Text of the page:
WASHINGTON, Feb. 25 (UPI) -- Conservationists say they want tougher rules limiting the use of a common weed killer to save America's dwindling population of monarch butterflies.
The Natural Resources Defense Council, in a petition to the Environmental Protection Agency, said current levels of use of glyphosate -- first marketed under the brand name Roundup -- are wiping out milkweed, the only plant upon which monarch caterpillars feed.
That's having a significant negative effect on the life cycle of the beloved orange-and-black butterflies, which migrate back and forth across the United States, Canada and Mexico, it said.
Because each monarch lives only a few weeks in the summer, it takes several generations to make the long migratory round trip, making the availability of milkweed all the more important, council senior scientist Sylvia Fallon said.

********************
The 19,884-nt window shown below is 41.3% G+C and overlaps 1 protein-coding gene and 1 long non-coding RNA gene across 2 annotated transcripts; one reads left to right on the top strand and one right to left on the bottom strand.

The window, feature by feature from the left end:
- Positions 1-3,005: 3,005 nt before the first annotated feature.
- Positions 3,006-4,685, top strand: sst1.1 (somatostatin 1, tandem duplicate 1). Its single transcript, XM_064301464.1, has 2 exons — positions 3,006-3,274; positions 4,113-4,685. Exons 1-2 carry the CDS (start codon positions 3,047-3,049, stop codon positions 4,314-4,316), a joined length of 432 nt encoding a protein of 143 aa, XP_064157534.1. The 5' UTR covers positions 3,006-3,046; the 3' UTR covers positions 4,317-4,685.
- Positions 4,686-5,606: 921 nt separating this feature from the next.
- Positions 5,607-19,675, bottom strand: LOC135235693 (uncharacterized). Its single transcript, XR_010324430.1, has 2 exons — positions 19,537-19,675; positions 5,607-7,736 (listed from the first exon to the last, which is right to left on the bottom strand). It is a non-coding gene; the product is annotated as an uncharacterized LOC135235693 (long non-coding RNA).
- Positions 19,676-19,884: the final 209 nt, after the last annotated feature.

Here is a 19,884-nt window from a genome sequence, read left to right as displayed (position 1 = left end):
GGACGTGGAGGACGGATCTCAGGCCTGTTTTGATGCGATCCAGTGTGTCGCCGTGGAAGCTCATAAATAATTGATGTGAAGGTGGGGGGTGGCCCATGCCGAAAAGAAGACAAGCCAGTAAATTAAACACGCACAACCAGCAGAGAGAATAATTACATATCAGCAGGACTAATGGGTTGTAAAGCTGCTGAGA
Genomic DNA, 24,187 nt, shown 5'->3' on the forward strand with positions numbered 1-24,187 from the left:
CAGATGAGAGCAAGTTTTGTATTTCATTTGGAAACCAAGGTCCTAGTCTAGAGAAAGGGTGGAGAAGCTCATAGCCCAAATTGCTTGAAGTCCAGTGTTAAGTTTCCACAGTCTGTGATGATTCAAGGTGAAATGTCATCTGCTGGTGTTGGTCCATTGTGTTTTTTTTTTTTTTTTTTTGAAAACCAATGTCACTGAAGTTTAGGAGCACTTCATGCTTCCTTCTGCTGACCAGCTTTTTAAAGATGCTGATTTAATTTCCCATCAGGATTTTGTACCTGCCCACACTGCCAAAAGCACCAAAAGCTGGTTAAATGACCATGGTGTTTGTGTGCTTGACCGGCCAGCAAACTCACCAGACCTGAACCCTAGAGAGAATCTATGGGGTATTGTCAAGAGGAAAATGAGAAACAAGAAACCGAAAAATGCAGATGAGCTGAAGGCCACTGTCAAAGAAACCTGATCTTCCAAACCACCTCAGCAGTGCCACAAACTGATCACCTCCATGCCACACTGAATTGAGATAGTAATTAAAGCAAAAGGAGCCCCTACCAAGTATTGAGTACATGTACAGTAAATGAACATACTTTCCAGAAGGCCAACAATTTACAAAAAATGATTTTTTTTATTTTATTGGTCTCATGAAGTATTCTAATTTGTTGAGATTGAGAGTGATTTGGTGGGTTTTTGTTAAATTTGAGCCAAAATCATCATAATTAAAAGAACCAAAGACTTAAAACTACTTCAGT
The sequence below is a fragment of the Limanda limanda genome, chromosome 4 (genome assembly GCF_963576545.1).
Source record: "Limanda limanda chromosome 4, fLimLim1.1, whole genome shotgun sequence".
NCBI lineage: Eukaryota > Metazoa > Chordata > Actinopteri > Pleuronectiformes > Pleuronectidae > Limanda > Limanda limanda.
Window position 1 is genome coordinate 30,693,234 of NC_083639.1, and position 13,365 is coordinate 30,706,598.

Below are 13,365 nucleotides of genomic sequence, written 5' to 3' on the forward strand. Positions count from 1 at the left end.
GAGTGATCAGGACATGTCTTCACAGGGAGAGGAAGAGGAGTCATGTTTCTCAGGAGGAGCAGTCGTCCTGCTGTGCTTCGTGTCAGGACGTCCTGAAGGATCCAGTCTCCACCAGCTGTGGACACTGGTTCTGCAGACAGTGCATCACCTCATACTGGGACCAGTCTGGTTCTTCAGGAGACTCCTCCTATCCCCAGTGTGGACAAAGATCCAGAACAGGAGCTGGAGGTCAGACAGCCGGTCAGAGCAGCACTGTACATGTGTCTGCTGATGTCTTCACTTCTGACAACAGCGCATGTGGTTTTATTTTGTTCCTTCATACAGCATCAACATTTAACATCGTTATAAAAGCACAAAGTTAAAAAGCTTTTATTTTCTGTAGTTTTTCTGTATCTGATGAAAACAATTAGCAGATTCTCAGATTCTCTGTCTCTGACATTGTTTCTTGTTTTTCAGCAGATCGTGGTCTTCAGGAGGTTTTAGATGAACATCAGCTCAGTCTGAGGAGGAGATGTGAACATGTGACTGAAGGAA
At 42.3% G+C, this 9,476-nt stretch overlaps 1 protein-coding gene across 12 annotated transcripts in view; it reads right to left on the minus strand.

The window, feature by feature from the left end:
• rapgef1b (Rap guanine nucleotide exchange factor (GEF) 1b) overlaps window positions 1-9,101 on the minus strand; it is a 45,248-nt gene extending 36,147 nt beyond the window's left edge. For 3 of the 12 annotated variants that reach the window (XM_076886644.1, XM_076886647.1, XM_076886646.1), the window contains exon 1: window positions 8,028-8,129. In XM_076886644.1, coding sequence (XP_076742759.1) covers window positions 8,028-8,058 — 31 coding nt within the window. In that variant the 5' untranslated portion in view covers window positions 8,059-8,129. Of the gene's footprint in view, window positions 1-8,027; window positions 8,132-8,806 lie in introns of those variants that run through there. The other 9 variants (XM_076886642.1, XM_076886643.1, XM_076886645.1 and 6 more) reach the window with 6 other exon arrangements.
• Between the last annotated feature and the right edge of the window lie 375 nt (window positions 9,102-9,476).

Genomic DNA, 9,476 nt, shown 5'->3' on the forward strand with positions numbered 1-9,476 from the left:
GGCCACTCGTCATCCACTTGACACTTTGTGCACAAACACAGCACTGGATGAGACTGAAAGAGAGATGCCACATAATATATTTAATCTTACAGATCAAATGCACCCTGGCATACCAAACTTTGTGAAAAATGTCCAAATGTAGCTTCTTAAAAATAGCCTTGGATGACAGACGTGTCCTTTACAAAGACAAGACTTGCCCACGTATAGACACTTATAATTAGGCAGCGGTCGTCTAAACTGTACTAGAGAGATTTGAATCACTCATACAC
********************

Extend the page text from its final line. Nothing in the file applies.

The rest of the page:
"The tenfold increase in the amount of glyphosate being used corresponds with huge losses of milkweed and the staggering decline of the monarch," Fallon told the Los Angeles Times. "We are seeking new safeguards desperately needed to allow enough milkweed to grow."
The EPA is scheduled to complete a new review of glyphosate rules in 2015, but "given the rapid decline in monarch numbers, the EPA should take immediate steps to review and restrict glyphosate's uses," the council's petition says.